A new feature called Instinct will help 47 in his latest adventure. Instinct is meter-based with the amount available displayed onscreen. Using the ability will drain the Instinct bar so it should be used sparingly. It's also only available in Easy and Normal modes.
Activating this useful ability will allow players to see positions of enemies even through walls, and easily spot targets and other points of interest. It also allows the art of disguise to be taken a step further. While wearing a disguise, others might become suspicious of you if you get too close to them. Using Instinct while walking by the suspicious person lets you avoid blowing your cover.
Instinct makes point-shooting mode available. Useful for dealing with groups of enemies quickly, activating point shooting slows time and allows the player to lock in shots with an equipped gun. Once target spots are selected, pressing the prompted button will have Agent 47 fire in the exact spots the player has marked.
Hitman: Absolution also offers a new online feature called Contract Mode. In Contract Mode, gamers share and create hitman assignments that can be played within the game. Requirements and parameters can be set for difficulty, targets, weapons used and time limits, adding a new kind of challenge for players.
While Hitman: Absolution offers excellent gameplay and new modes, upon release, the game suffered from an unfortunate glitch, crashing a few times in my playthroughs (We were sent a PS3 copy of the game.) One of the crashes occurred while the game was autosaving, resulting in a corrupted save file. Many other players have experienced this glitch as well, however a new patch released last week is expected to prevent many crashing errors, hopefully cutting down the possibility of save files becoming corrupted. Still, this issue which resulted in losing hours of game progress, leaves me wishing the game had a manual save feature instead of only creating a sole autosave file.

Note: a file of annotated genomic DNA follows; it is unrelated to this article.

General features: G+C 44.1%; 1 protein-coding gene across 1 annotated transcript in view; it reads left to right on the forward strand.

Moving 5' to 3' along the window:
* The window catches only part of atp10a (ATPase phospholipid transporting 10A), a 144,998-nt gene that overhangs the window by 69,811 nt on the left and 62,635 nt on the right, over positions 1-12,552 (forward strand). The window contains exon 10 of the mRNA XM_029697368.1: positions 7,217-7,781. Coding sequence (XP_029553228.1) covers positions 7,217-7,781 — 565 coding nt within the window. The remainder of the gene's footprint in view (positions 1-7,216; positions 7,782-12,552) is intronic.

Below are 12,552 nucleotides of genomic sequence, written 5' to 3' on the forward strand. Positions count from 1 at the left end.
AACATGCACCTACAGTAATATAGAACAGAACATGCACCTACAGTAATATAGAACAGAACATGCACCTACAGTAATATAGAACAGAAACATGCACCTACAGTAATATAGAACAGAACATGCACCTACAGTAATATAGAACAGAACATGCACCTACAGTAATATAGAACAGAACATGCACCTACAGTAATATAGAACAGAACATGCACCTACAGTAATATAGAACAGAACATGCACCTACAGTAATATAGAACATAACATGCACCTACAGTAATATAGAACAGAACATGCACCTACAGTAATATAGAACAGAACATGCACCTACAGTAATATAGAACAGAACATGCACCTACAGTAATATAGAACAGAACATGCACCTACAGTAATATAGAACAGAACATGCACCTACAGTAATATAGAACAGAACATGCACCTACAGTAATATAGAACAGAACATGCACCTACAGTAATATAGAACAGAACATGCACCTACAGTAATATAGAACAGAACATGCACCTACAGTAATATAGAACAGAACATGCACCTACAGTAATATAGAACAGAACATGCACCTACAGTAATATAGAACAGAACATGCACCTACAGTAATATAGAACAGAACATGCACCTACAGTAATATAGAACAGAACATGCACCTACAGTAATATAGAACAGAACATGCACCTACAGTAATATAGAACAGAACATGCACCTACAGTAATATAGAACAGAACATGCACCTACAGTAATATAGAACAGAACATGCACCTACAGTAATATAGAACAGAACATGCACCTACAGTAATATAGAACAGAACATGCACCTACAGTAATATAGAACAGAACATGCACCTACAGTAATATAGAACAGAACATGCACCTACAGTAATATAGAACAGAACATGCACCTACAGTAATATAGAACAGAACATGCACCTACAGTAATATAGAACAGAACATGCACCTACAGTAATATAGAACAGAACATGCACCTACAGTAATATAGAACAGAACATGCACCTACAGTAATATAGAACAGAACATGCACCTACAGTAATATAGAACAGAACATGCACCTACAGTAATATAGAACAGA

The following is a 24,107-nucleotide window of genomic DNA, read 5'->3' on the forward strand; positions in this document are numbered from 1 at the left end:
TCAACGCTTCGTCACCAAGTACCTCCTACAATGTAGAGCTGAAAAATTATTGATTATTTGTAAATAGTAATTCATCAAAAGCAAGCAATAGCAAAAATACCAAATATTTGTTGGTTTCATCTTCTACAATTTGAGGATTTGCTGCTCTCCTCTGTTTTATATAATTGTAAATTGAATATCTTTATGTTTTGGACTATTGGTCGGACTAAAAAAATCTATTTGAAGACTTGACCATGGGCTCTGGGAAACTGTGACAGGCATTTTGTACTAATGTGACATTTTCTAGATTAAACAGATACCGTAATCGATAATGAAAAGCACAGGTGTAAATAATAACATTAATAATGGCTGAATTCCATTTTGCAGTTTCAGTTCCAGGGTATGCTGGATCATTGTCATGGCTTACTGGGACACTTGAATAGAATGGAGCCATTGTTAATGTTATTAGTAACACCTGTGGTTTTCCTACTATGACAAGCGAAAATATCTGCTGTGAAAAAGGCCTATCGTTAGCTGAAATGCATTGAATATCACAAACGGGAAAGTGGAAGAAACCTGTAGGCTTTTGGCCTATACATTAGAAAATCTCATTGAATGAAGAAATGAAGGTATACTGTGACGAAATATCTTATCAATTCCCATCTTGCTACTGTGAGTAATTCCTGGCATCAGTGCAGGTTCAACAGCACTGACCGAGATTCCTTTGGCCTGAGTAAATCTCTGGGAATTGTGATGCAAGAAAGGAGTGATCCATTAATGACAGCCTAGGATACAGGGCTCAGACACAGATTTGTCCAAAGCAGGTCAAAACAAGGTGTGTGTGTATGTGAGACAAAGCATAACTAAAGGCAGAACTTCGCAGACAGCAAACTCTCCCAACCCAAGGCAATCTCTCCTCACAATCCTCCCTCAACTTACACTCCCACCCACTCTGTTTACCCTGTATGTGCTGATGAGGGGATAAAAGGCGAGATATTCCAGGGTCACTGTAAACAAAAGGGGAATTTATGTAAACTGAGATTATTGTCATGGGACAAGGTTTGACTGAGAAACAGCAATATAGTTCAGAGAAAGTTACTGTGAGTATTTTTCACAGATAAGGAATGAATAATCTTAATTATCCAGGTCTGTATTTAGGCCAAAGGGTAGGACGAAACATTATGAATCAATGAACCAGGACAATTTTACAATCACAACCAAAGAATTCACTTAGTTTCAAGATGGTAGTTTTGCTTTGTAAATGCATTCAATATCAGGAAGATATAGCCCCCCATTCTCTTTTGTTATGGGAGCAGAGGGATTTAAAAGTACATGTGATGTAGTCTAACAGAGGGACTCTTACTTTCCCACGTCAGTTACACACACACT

Hitman: Absolution has another downside that will sadly can not be fixed with a patch: its story. The initial premise is intriguing, presenting potential for a glimpse into what makes the enigmatic Agent 47 tick and more about The Agency. However, the story thins out quickly with one-dimensional gimmick-laden characters and plot turns that are odd rather than thrilling.
Paper-thin story aside, Hitman: Absolution is a worthy addition to the series and a refreshing and challenging take on action-stealth. Gameplay has been refined and both combat and stealth actions are smooth and intuitive. The lighting, music and environments are impressive while the varied missions, level design and point system make this game so much fun to play and replay.
Hitman: Absolution is rated M for mature and is available now for Xbox 360, PS3 and PC.
Popular in SciTech
- iPhone 5S and low-cost iPhone said to be multicolored
- Android 4.3 pops up in the wild after skipping Google I/O
- Weird pirate ant comes with an "eye patch"
- Apple's next iPhone may be coming in June
- Delta 4 rocket boosts military comsat into orbit
- Ashton Kutcher on Twitter: "Media kind of f***ed it up"
- New Flickr comes with 1 terabyte free storage
- Can a floating robot save a polluted canal?